The Last Auction
For nearly a century Bright Leaf tobacco was the king crop in the Pee Dee region of South Carolina, and the town of Mullins was the state’s major tobacco market. Since 1997 the tobacco allotment has been cut in half, textile manufacturers have moved away and Mullins, a town of 5,000, has lost more than 1200 jobs. The Last Auction explores how this small rural town is struggling to reinvent itself after the crippling loss of its economic base.
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The documentary interweaves the history of Mullins with stories of townspeople, farmers and high school students in Mullins today, and the prospects they face in the future. Although The Last Auction is the story of a small South Carolina town, the issues it addresses – agricultural mechanization, rural unemployment, exodus of youth from small towns, the legacy of racial segregation, loss of manufacturing jobs, and the growing Hispanic population – are of national significance. Producer/Director – Betsy Newman Associate Producers – Amy Shumaker and Urica Pope Editor – Elaine Cooper Videography – Gaines Halford and Alejandro Baez Original Music – Steve Patnaude
Behind the Scenes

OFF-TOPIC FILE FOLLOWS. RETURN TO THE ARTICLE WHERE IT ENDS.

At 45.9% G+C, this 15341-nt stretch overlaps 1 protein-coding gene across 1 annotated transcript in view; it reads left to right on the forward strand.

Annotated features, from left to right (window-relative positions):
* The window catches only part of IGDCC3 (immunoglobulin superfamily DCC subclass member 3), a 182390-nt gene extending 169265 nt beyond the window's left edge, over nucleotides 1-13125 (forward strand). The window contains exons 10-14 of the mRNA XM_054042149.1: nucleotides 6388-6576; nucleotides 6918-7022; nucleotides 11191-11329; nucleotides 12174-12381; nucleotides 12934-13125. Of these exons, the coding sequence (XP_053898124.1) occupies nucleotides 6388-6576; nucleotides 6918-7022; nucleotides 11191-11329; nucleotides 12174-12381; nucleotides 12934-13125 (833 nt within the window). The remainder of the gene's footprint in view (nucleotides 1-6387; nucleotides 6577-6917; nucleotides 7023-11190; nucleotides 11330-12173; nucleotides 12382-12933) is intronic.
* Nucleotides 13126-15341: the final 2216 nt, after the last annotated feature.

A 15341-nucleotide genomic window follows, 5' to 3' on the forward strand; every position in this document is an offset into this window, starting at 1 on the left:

The Last Auction - Behind the Scenes Interview with Betsy Newman, the producer/director What was the inspiration behind making this program and its topic? We wanted to make the audience aware of the plight of a small town that once relied upon tobacco auctions as its economic base. If you could describe the production in one sentence what would it be? A small rural town searches for ways to recover from the loss of its economic base. What is the message that you want viewers to take away from the program? Small rural towns in our state are suffering and deserve the attention of those of us in more prosperous areas. What was the most difficult part of making the production? We had to travel a lot to and from Mullins, which is about three hours away. Because of a budget, were there any special tricks used to make the most out of a dollar without decreasing the quality of production? This production was supported in part by a grant from the Humanities Council South Carolina, which helped greatly with our costs. Were there any unforeseen obstacles (weather, actors, etc) that hindered production? No, other than the long travel distance, the production went very smoothly. Is there a defining scene and what is its significance? I think the defining scene was the tobacco auction we shot, which may have actually been the very last auction in Mullins. Has making the program given you a new appreciation for anything? I have a greater appreciation of the beauty of the Pee Dee region and the pleasures of small town life. At the same time I see how difficult it is to maintain a small town economy in a rural area. Was there extensive research done to ensure historical accuracy or was there more room for artistry? We worked with a very knowledgeable historian, Dr. Eldred Prince, of Coastal Carolina University, who provided the historical background on camera. What type of feedback has this program received? People have told us that they appreciate the attention paid to Mullins, and many have said that they remember working in tobacco when they were young.
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